Beyond Judgment

Primo Levi, translated by Raymond Rosenthal

Those who experienced imprisonment (and, more generally, all who have gone through harsh experiences) are divided into two distinct categories, with rare intermediate shadings: those who remain silent and those who speak. Both have valid reasons: those remain silent who feel more deeply that sense of malaise which I for simplicity’s sake call “shame,” those who do not feel at peace with themselves, or whose wounds still burn. The others speak, and often speak a lot, obeying different impulses. They speak because, at varied levels of consciousness, they perceive in their (even though by now distant) imprisonment the center of their life, the event that for good or evil has marked their entire existence. They speak because they know they are witnesses in a trial of planetary and epochal dimensions. They speak because (as a Yiddish saying goes) “troubles overcome are good to tell.” Francesca tells Dante that there is “no greater sorrow / than to recall happy times / in misery,” but the contrary is also true, as all those who have returned know: it is good to sit surrounded by warmth, before food and wine, and remind oneself and others of the fatigue, the cold and hunger. It is in this manner that Ulysses immediately yields to the urgent need to tell his story, before the table laden with food, at the court of the king of the Phaeacians. They speak, perhaps even exaggerating, as “bragging soldiers,” describing fear and courage, ruses, injuries, defeats, and some victories, and by so doing they differentiate themselves from the “others,” consolidate their identity by belonging to a corporation, and feel their prestige increased.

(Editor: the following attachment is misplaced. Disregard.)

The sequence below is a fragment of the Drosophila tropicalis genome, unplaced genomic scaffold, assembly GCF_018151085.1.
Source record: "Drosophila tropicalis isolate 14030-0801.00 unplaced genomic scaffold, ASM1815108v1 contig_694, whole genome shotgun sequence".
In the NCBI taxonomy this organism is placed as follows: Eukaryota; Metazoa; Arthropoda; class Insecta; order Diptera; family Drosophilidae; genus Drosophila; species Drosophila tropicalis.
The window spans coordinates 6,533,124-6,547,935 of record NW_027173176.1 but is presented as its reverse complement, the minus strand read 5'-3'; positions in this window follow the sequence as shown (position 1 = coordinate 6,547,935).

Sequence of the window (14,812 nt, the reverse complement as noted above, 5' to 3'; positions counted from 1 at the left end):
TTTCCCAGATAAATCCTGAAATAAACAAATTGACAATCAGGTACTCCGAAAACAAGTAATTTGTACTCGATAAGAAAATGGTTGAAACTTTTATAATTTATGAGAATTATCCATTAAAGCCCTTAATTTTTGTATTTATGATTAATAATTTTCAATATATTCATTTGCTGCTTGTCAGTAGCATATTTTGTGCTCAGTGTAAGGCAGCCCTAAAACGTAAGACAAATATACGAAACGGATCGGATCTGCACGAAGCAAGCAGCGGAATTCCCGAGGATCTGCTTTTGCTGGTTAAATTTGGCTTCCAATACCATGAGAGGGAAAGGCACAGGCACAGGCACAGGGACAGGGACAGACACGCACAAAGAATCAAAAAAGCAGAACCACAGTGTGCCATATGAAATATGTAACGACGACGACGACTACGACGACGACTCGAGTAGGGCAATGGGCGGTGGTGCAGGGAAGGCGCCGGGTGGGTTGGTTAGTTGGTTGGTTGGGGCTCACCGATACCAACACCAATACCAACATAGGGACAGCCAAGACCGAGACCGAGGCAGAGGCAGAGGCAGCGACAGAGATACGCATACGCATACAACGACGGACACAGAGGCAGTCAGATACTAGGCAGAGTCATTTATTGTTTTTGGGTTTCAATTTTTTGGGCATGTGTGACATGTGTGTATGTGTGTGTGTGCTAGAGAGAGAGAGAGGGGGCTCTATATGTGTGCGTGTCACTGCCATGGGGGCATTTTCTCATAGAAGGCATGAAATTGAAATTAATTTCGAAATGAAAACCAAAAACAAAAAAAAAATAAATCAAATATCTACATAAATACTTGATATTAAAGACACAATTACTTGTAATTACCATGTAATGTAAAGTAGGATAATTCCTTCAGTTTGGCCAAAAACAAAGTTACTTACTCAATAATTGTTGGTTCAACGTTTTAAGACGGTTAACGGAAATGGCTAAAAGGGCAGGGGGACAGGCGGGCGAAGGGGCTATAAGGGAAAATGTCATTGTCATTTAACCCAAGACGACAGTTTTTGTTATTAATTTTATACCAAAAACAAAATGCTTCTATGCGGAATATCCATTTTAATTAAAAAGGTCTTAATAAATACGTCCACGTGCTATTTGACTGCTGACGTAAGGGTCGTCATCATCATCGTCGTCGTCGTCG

But they speak, in fact (I can use the first person plural: I am not one of the taciturn) we speak also because we are invited to do so. Years ago, Norberto Bobbio wrote that the Nazi extermination camps were “not one of the events, but the monstrous, perhaps unrepeatable event of human history.” The others, the listeners, friends, children, readers, or even strangers, sense this, beyond their indignation and commiseration; they understand the uniqueness of our experience, or at least make an effort to understand it. So they urge us to speak and ask us questions, at times embarrassing us: it is not always easy to answer certain whys. We are neither historians nor philosophers but witnesses, and anyway, who can say that the history of human events obeys rigorous logic, patterns. One cannot say that each turn follows from a single why: simplifications are proper only for textbooks; the whys can be many, entangled with one another or unknowable, if not actually nonexistent. No historian or epistemologist has yet proven that human history is a deterministic process.

Among the questions that are put to us, one is never absent; indeed, as the years go by, it is formulated with ever increasing persistence, and with an ever less hidden accent of accusation. More than a single question, it is a family of questions. Why did you not…

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